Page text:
−−Introducing the Next-Gen 802.11ac Solution
Have you heard about 802.11ac WiFi, but are wondering what it’s really all about? We’re here to help. Read on to learn the basics of this fast, reliable WLAN technology.
In essence, 802.11ac is a supercharged version of 802.11n (the current WiFi standard that your smartphone and laptop probably use), offering link speeds ranging from 433 megabits-per-second (Mbps), all the way through to several gigabits per second. To achieve speeds that are dozens of times faster than 802.11n, 802.11ac works exclusively in the 5GHz band.¹
802.11ac was ratified in January 2014 as a single standard, but it will be delivered by the industry in various phases. Much of the 802.11ac standard is delivered in what is known as wave 1.
What are the differences between 802.11ac and 802.11n?
As mentioned above 802.11ac operates only in the 5GHz band and introduces enhancements to several aspects of 802.11n. These aspects may include:
- 256QAM vs. 64QAM,
- Up to 8 bonded channels
- 8 Spatial Streams
- Downstream MU-MIMO and
- Standardized transmit beamforming vs non-standardized in 11n
If you’re interested in upgrading to 802.11ac, you’ll be happy to know that it is backwards compatible, meaning that your existing client devices will be able to connect to 802.11ac access points and will benefit from standardized Airtime fairness in 11ac access points.
Furthermore, popular upmarket laptops and smartphones have supported 802.11ac since 2013. Such devices include Samsung and HTC smartphones and the Apple iPhone 6.
How fast is 802.11ac?
As Jamie Lendino of Extreme Tech aptly noted, “There are two answers – the theoretical max speed that can be achieved in the lab, and the practical maximum speed that you’ll most likely receive at home in the real world, surrounded by lots of signal-attenuating obstacles.”
The theoretical max speed of 802.11ac is eight 160MHz 256-QAM channels, each of which are capable of 866.7Mbps — a grand total of 6,933Mbps, or just shy of 7Gbps.² However, speed can be impacted by a wide range of factors, so it’s best to get technical advice to determine what actual performance speed will be in your operations.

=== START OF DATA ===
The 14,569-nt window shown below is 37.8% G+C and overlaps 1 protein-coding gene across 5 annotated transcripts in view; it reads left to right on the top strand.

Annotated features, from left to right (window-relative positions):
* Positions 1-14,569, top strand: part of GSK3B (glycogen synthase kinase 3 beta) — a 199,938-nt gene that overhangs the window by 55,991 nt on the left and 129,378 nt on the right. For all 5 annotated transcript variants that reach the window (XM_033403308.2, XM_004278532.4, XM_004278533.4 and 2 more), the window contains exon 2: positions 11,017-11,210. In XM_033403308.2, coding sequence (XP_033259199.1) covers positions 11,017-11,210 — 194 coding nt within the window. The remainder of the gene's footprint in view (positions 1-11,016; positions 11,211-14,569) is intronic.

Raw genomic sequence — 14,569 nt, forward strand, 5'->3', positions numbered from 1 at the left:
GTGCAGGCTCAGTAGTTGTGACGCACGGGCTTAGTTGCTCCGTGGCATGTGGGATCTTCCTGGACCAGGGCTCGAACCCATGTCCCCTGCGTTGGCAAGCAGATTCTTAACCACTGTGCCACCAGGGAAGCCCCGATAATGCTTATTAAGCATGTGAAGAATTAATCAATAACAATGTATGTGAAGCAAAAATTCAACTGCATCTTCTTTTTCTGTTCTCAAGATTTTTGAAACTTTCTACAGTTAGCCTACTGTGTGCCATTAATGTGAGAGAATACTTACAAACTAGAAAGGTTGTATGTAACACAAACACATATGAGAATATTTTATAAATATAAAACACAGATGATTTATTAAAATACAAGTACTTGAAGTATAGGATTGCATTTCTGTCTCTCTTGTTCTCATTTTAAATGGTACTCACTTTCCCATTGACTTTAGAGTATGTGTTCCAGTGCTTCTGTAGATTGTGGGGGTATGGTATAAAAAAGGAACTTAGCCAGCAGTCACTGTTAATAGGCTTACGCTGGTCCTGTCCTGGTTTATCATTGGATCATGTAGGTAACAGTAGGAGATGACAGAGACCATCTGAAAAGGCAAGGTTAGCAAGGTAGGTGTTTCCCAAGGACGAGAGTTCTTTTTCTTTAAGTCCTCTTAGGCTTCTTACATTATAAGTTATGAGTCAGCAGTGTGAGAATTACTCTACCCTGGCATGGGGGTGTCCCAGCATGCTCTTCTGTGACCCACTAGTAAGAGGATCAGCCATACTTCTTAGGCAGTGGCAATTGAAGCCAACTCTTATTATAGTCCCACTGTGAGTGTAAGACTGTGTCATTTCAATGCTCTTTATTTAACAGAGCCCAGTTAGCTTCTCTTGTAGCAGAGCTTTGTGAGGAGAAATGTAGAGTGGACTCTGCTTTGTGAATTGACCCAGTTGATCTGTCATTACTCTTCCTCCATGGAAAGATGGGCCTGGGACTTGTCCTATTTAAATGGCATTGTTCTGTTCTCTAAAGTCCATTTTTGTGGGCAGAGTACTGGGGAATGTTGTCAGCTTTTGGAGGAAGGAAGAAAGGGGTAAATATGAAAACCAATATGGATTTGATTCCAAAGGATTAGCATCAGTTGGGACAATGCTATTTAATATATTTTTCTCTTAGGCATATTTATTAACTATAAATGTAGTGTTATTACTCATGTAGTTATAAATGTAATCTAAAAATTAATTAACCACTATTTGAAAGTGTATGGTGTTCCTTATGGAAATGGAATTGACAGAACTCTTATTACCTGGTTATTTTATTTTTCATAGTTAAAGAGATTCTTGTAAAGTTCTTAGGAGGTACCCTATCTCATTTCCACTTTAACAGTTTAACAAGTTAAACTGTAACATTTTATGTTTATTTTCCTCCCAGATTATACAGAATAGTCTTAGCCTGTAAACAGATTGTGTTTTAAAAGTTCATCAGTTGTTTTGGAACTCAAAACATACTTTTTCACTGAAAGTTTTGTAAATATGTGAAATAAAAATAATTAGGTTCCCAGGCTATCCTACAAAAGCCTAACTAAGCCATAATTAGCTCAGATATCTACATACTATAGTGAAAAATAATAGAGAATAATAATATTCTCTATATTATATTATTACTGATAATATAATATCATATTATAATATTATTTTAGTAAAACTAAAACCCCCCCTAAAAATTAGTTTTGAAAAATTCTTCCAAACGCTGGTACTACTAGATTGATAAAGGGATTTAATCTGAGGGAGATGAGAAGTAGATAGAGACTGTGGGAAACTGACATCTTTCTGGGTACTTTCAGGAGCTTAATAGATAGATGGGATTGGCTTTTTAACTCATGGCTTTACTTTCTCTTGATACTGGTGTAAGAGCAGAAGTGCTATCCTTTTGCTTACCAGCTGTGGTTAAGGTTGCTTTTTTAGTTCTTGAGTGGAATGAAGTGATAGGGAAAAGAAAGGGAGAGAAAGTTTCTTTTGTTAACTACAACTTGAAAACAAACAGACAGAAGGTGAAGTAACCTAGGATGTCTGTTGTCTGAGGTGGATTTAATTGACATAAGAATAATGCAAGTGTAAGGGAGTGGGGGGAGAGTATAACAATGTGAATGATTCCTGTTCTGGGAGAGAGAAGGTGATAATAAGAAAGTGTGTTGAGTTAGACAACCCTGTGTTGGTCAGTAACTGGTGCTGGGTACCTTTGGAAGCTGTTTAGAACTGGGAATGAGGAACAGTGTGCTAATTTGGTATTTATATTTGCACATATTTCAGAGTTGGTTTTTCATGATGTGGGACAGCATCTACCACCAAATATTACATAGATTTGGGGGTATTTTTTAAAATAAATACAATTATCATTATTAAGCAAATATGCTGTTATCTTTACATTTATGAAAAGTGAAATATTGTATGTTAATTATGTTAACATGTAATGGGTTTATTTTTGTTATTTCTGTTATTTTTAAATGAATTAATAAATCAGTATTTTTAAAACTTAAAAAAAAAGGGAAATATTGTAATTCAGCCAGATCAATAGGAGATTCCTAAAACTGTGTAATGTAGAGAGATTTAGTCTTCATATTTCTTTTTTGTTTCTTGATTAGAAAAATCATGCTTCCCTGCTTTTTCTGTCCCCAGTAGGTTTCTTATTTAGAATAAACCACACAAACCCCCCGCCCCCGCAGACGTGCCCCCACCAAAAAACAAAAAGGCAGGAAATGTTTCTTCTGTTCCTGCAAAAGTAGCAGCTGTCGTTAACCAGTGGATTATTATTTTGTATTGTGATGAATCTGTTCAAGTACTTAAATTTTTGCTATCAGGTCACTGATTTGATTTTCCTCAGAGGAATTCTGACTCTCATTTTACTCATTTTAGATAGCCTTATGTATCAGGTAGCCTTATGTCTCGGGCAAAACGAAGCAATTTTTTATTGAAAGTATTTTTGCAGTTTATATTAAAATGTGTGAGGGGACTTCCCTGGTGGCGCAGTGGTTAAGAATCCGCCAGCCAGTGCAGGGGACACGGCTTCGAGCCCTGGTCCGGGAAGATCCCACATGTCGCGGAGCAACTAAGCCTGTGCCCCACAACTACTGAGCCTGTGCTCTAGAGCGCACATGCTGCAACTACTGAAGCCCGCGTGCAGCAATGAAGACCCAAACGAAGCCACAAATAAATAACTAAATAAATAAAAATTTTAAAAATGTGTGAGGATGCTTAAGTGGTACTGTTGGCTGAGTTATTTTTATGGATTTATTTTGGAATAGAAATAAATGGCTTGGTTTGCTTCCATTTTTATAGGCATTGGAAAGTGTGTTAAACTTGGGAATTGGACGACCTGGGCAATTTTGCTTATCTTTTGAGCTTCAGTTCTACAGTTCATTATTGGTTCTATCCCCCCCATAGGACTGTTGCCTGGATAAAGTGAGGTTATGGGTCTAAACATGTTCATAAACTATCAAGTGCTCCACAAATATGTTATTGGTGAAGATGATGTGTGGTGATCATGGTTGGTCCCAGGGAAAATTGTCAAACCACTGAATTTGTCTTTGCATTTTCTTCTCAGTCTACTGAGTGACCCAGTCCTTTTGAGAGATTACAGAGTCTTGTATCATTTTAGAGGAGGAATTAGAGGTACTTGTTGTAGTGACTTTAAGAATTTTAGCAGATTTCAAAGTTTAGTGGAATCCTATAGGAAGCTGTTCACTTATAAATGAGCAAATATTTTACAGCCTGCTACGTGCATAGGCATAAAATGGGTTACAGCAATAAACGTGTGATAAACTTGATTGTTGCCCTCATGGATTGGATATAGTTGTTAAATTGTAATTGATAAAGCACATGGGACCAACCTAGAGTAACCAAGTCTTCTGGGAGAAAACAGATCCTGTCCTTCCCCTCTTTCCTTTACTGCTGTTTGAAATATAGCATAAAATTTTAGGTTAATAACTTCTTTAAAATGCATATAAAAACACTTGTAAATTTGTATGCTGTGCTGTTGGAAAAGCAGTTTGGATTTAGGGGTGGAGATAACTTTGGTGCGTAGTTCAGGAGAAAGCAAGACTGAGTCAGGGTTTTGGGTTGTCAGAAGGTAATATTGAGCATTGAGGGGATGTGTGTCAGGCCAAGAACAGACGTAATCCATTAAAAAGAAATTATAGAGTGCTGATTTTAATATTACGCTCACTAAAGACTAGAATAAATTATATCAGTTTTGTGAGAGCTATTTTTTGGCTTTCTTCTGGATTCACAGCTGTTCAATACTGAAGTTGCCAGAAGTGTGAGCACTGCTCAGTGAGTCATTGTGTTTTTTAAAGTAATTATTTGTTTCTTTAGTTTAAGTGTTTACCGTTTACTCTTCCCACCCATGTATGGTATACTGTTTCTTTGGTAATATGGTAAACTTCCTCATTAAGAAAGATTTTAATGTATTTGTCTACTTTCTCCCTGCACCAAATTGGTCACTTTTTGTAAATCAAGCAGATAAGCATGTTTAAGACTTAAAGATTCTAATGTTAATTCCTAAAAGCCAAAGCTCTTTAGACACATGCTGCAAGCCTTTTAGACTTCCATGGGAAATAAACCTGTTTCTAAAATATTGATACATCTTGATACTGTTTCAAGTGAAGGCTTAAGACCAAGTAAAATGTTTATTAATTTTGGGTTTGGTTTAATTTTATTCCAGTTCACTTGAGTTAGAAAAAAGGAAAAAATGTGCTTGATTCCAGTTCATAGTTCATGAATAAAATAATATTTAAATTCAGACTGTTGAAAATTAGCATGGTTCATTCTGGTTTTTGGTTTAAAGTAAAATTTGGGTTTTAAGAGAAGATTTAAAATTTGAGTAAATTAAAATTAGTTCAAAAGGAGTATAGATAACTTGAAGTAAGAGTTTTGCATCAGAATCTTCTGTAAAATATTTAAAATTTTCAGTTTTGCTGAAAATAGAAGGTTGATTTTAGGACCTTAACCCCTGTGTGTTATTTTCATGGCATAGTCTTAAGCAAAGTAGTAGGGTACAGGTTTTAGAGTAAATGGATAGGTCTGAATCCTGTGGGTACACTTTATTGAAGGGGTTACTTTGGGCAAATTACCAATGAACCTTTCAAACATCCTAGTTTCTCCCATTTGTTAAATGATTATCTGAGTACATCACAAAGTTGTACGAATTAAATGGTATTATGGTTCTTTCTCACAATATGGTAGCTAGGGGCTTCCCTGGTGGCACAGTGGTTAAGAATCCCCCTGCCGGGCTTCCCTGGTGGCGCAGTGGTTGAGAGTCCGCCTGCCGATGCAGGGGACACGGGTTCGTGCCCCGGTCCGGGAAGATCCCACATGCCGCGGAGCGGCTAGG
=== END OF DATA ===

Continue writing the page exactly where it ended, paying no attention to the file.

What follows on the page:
In terms of security, both 802.11n and 802.11ac support the same security conventions defined by 802.11i specification. Zebra WiNG 5 access points support dynamic WEP to secure legacy devices in particular markets.
ADSI works with many companies to implement and enhance their wireless networks in their warehouse and other areas of operations. We also sell and implement Zebra WLAN solutions and mobile computing equipment. In addition to helping you choose the right network solution for your specific operations, we can help you determine if your company’s existing devices are compatible with a 802.11ac WiFi solution.
The Zebra WLAN access point that we sell will provide 802.11ac data rates, even for 2.4GHz clients. In addition, each Zebra access point includes a dedicated 2.4GHz radio for compatibility with 802.11b/g/n devices.
Finally, if you’re wondering if the Zebra 802.11ac WLAN is suitable for backbone deployment, wonder no further. The high bit rate and 80MHz or 160MHz channel set lends itself to backhaul applications using a narrow beam antenna. In addition, MESH networks with a single channel benefit from the increased bit rate. However, 802.11ac provides significantly more wireless capacity for client devices, allowing more clients to connect.
Questions? Our network specialists are here to help. For more information, contact us today.
¹ Jamie Lendino, “What is 802.11ac WiFi, and how much faster than 802.11n is it?” extremetech.com, April 20, 2015.
² James Lendino.